In my last post I wrote about an impressive operation performed in 1888 by the American surgeon George Ryerson Fowler, who successfully removed two bullets from a patient’s brain. Shortly after publishing that story I came across another of Fowler’s cases which, although not well known, deserves a place in the history books. It represented a significant milestone in … Read more
In his textbook The Principles of Surgery (1801) the Scottish surgeon John Bell emphasised the importance of speed when operating to remove bladder stones, condemning
those long and murderous operations, where the surgeon labours for an hour in extracting the stone, to the inevitable destruction of the patient.
That quotation appears as a footnote underneath the dramatic headline of an … Read more
This story has a delightful combination of youthful misadventure and surgical ingenuity. OK, so ‘delightful’ might be a bit of a stretch, but I suspect you’ve never read anything quite like it. The case was first published in a French medical journal, the Journal des Connaissances Médico-chirurgicales, in 1847.
The headline translates as ‘Memoir and observations on a new … Read more
I haven’t had much time for blogging recently, since I’ve been working hard on a book which will be published later this year. It’s a true-crime thriller about a murder case in nineteenth-century Dublin, which has entailed weeks spent sifting through Irish newspaper archives. I recently stumbled across one medical story in the course of that research which was too … Read more
In June 1898, British newspapers reported an exciting medical story under the headline ‘Triumph in Surgery’. Their source was a case history published in that week’s edition of The Lancet. The author, Dr William Brown of Chester-le-Street, County Durham, was not a well-known figure; but for a few days, at least, he enjoyed a reputation as a pioneering surgeon.… Read more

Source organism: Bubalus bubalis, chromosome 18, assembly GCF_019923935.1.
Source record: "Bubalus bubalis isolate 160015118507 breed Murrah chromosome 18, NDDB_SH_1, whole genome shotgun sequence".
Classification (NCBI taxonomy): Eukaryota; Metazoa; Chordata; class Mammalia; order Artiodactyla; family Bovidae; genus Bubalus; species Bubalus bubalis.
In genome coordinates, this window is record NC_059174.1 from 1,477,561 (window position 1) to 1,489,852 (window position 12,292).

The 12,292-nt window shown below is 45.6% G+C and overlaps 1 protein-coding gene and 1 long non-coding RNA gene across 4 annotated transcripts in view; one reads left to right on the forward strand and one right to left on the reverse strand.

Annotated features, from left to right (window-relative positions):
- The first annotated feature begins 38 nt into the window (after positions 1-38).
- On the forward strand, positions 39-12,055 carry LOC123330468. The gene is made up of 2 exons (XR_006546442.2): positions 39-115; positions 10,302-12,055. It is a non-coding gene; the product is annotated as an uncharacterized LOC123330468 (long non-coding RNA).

In 1829 a surgeon from Wolverhampton, William Lewis, contributed this unusual surgical tale to The Lancet:
John Roden, a boy about 11 years of age, (of the Deanery-row,) of a spare habit and pale complexion, received a shot wound on the 5th of November last, while passing a door from behind which a pistol was discharged, loaded with a … Read more
Committee reports aren’t exactly famed for their entertainment value. But while leafing through the 1850 volume of the Transactions of the American Medical Association I found one that contained an unexpected gem:
Buried deep within this lengthy document is a section about aneurysms – a disorder of the blood vessels in which a localised weakness causes the vessel to bulge … Read more
An 1868 issue of a French journal, the Bulletin général de thérapeutique médicale et chirurgical, contains this case report contributed by Paul Pamard, chief of surgery at the Hotel Dieu hospital in Avignon. Pamard was unusual among surgeons in combining his medical practice with a successful political career – and at the time of this case he was serving … Read more
Earlier today I was interviewed on TalkRadio about a man I believe to have been Britain’s first heart surgeon – an exciting discovery I made a few months ago.
Listen to my conversation with Paul Ross here:
Caesarean section is now the most commonly performed major operation in many parts of the world. A study published in The Lancet a few months ago estimated that around 30 million caesareans take place worldwide every year; in the UK over a quarter of babies are now born by caesarean, some 175,000 per year.
References to the operation go back … Read more